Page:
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Josh Bowen’s meat shrine sparked a renaissance in Queens—now home to three new-wave smokehouses—when it opened in 2011, resurrecting a legacy started by shuttered Pearson’s Texas Barbecue. The Hill Country alum’s Kansas City specialties draw in neighborhood families and burnt-end addicts, who make the trek down a desolate stretch of Long Island City for the fatty morsels of brisket deckle ($23/lb). Grab a beer from a bar stocked with both local and foreign brews (Rockaway ESB, Hitachino White ale) on your way to the mural-decorated backyard garden. At picnic-blanket-topped tables, diners tear into wobbly chunks of pork belly ($18/lb) and hefty spareribs ($9 per quarter slab). The pork is succulent on its own, but we recommend a drizzle of the tangy, molasses-infused sauce—you wouldn’t be chowing down in true K.C. fashion without some.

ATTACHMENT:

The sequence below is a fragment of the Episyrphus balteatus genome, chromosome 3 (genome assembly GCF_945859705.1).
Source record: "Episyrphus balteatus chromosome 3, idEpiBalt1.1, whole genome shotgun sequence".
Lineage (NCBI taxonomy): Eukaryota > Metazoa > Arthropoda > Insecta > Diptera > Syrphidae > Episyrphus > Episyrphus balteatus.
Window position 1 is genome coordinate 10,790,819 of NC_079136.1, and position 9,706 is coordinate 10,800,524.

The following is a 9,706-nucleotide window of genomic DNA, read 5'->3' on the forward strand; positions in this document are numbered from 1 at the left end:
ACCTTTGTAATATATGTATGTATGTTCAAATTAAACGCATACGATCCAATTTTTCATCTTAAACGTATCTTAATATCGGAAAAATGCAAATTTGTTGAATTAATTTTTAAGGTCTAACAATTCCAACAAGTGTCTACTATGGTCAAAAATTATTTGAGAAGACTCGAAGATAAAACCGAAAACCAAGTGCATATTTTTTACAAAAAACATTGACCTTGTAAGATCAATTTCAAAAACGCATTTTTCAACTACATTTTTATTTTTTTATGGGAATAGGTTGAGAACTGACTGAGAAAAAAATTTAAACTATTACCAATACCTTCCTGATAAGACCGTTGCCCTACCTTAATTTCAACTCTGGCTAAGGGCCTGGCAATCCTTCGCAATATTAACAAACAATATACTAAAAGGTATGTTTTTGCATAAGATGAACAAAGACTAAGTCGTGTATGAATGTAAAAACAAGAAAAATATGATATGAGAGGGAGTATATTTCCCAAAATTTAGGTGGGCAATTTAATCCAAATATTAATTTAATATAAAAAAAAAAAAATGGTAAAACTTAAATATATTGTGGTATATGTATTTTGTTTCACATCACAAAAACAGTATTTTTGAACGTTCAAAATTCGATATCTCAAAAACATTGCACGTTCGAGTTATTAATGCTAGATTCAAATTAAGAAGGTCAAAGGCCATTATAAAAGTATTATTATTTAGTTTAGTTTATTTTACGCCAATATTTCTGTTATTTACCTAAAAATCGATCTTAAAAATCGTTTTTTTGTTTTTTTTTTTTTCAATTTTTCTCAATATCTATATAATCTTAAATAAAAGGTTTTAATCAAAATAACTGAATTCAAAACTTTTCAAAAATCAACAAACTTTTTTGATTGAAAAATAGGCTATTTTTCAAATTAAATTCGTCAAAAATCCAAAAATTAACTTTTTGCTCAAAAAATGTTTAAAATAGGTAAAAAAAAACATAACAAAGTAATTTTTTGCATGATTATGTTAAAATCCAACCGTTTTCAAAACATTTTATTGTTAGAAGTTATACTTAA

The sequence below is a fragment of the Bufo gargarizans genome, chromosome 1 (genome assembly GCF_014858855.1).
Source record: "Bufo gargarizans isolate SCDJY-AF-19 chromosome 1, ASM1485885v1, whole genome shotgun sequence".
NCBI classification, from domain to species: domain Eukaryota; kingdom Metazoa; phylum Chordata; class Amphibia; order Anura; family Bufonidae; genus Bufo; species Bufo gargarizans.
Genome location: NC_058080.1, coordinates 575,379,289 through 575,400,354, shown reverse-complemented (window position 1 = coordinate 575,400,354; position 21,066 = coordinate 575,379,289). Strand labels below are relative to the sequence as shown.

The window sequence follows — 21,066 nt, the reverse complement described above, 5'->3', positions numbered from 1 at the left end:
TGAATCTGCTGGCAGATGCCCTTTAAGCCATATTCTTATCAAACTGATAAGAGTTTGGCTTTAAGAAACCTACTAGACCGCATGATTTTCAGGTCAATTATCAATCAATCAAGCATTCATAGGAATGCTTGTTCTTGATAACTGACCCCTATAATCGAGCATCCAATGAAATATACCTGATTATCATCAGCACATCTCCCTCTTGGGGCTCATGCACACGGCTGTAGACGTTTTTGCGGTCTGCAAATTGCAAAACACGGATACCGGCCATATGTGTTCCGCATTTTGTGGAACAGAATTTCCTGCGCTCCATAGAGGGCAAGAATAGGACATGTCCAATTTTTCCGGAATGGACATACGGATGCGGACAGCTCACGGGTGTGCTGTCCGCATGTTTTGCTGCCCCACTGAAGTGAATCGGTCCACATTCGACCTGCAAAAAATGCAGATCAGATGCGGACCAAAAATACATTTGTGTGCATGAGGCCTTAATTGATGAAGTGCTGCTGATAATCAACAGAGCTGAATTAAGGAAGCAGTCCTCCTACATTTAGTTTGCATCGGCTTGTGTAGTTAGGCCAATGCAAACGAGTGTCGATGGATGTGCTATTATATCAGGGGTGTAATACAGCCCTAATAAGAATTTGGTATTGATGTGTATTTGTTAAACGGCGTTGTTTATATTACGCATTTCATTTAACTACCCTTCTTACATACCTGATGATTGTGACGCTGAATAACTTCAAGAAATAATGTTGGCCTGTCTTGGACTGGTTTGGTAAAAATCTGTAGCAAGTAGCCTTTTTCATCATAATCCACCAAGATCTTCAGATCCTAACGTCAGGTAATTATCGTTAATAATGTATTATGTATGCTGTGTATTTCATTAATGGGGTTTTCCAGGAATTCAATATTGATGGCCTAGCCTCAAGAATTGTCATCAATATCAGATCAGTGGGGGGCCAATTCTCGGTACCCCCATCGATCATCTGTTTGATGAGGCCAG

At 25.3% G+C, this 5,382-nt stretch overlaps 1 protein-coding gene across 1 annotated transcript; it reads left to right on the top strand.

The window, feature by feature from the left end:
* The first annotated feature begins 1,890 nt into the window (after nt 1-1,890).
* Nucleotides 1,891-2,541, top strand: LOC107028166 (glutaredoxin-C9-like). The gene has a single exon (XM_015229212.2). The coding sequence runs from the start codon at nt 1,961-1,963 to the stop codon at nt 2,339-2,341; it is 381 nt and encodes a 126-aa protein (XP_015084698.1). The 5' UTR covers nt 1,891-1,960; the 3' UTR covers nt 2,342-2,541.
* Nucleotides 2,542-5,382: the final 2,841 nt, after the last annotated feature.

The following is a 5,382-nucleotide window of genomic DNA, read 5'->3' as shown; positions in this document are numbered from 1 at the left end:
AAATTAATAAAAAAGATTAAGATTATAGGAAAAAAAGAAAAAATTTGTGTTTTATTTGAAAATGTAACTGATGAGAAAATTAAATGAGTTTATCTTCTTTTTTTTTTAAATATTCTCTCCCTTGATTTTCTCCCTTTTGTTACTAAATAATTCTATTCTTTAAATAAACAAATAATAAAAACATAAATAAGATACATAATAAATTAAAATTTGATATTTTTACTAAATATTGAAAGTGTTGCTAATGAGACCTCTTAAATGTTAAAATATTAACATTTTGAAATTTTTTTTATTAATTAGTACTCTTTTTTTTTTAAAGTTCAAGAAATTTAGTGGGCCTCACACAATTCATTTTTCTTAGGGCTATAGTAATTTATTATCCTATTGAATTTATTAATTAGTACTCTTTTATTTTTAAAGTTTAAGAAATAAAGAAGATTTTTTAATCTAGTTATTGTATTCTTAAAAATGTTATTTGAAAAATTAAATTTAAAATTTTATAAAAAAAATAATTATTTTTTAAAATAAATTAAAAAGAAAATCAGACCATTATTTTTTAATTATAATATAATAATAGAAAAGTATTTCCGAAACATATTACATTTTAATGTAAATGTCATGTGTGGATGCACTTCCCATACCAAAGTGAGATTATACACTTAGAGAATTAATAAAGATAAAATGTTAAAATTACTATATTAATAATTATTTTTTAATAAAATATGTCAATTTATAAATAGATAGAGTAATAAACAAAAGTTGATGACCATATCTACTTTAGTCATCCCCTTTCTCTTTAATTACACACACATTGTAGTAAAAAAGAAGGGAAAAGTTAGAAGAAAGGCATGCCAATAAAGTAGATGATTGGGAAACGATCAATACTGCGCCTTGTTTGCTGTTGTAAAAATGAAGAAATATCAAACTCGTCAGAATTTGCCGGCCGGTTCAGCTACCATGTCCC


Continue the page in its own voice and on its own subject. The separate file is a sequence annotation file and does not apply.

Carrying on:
A very cool outfit with a very young clientele, John Brown in Queens doesn’t have the most intense barbecue, owing to its reliance on electric smokers, but its food is delicious and the atmosphere wonderfully chill. Other perks? Indescribably moist meat (try the St. Louis-cut ribs) and a back garden that makes you want to hang out all day—which, thanks to the low prices (platters with one side start at $13), you can do on a budget. The post-industrial desolation of Long Island City lends itself to meat-sated reverie.
This laid-back Long Island City barbecue joint makes a killer slab of Kansas City-style meat, serving everything from simple beef brisket sandwiches ($10) to massive, juicy pork ribs ($9-$26). Their real specialty, though, are "Burnt Ends," which are far tastier than they sound: crispy, sweet pieces of meat you can dip in housemade barbecue sauce. They come in sandwich form ($13) and by the pound ($24) and taste best when coupled with sweet coleslaw ($3-$9) and draft of Saratoga Lager or Speakeasy Prohibition Ale ($7-8) in the beer garden out back.
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